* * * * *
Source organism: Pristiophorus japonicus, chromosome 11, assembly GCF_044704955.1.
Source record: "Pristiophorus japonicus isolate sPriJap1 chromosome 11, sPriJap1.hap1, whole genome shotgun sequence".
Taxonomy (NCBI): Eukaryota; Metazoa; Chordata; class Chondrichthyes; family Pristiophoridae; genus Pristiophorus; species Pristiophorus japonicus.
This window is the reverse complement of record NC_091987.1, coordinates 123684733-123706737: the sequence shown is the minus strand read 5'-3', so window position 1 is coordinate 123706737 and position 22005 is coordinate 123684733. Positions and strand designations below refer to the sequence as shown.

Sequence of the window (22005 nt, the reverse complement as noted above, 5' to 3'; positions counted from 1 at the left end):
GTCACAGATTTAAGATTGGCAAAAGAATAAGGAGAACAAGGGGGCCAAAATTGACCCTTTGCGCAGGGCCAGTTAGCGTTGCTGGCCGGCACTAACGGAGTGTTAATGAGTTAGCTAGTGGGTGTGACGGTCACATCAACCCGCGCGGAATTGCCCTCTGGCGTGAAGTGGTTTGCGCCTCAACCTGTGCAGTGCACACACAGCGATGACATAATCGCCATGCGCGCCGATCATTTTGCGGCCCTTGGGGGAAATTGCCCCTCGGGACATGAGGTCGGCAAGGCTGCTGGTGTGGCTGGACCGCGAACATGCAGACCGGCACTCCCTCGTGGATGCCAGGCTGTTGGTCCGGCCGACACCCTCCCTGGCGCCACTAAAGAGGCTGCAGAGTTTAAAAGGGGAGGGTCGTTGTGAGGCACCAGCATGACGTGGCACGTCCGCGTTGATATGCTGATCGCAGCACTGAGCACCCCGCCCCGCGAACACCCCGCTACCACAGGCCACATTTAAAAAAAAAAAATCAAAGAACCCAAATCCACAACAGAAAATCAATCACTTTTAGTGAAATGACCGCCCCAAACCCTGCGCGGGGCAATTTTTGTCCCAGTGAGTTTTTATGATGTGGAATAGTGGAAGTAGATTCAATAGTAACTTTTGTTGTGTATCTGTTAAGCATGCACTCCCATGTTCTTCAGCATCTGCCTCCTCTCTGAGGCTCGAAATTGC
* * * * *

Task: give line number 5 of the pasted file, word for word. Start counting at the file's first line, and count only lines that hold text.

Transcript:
Sequence of the window (22005 nt, the reverse complement as noted above, 5' to 3'; positions counted from 1 at the left end):